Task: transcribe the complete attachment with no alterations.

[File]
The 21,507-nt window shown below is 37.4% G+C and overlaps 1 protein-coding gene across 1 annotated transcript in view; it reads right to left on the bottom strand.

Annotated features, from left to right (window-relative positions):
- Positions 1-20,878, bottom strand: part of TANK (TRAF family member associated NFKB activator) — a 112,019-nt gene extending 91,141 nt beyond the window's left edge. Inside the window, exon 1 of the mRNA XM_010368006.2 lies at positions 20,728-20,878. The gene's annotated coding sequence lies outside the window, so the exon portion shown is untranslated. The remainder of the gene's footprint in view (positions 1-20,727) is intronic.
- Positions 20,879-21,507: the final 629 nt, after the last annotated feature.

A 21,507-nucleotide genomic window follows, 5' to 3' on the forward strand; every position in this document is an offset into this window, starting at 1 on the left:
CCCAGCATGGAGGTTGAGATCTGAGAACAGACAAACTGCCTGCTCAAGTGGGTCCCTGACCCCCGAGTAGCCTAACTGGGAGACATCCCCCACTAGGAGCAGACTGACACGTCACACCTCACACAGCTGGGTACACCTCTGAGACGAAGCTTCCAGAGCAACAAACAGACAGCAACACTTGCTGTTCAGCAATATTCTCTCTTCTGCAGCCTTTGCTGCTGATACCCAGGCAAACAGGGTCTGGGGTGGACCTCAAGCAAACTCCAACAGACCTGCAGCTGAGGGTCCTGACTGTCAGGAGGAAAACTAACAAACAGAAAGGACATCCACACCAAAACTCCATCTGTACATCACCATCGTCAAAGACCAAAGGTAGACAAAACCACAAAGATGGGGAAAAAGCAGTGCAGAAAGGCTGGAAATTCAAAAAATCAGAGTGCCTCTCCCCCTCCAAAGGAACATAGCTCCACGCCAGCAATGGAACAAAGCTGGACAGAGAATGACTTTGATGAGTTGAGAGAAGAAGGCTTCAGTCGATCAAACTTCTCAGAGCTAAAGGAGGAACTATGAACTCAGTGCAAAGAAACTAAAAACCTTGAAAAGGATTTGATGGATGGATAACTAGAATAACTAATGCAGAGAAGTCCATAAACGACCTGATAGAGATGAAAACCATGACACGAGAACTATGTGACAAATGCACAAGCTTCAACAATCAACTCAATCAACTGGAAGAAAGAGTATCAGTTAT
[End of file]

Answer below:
The 21,507-nt window shown below is 37.4% G+C and overlaps 1 protein-coding gene across 1 annotated transcript in view; it reads right to left on the bottom strand.

Annotated features, from left to right (window-relative positions):
- Positions 1-20,878, bottom strand: part of TANK (TRAF family member associated NFKB activator) — a 112,019-nt gene extending 91,141 nt beyond the window's left edge. Inside the window, exon 1 of the mRNA XM_010368006.2 lies at positions 20,728-20,878. The gene's annotated coding sequence lies outside the window, so the exon portion shown is untranslated. The remainder of the gene's footprint in view (positions 1-20,727) is intronic.
- Positions 20,879-21,507: the final 629 nt, after the last annotated feature.

A 21,507-nucleotide genomic window follows, 5' to 3' on the forward strand; every position in this document is an offset into this window, starting at 1 on the left:
CCCAGCATGGAGGTTGAGATCTGAGAACAGACAAACTGCCTGCTCAAGTGGGTCCCTGACCCCCGAGTAGCCTAACTGGGAGACATCCCCCACTAGGAGCAGACTGACACGTCACACCTCACACAGCTGGGTACACCTCTGAGACGAAGCTTCCAGAGCAACAAACAGACAGCAACACTTGCTGTTCAGCAATATTCTCTCTTCTGCAGCCTTTGCTGCTGATACCCAGGCAAACAGGGTCTGGGGTGGACCTCAAGCAAACTCCAACAGACCTGCAGCTGAGGGTCCTGACTGTCAGGAGGAAAACTAACAAACAGAAAGGACATCCACACCAAAACTCCATCTGTACATCACCATCGTCAAAGACCAAAGGTAGACAAAACCACAAAGATGGGGAAAAAGCAGTGCAGAAAGGCTGGAAATTCAAAAAATCAGAGTGCCTCTCCCCCTCCAAAGGAACATAGCTCCACGCCAGCAATGGAACAAAGCTGGACAGAGAATGACTTTGATGAGTTGAGAGAAGAAGGCTTCAGTCGATCAAACTTCTCAGAGCTAAAGGAGGAACTATGAACTCAGTGCAAAGAAACTAAAAACCTTGAAAAGGATTTGATGGATGGATAACTAGAATAACTAATGCAGAGAAGTCCATAAACGACCTGATAGAGATGAAAACCATGACACGAGAACTATGTGACAAATGCACAAGCTTCAACAATCAACTCAATCAACTGGAAGAAAGAGTATCAGTTAT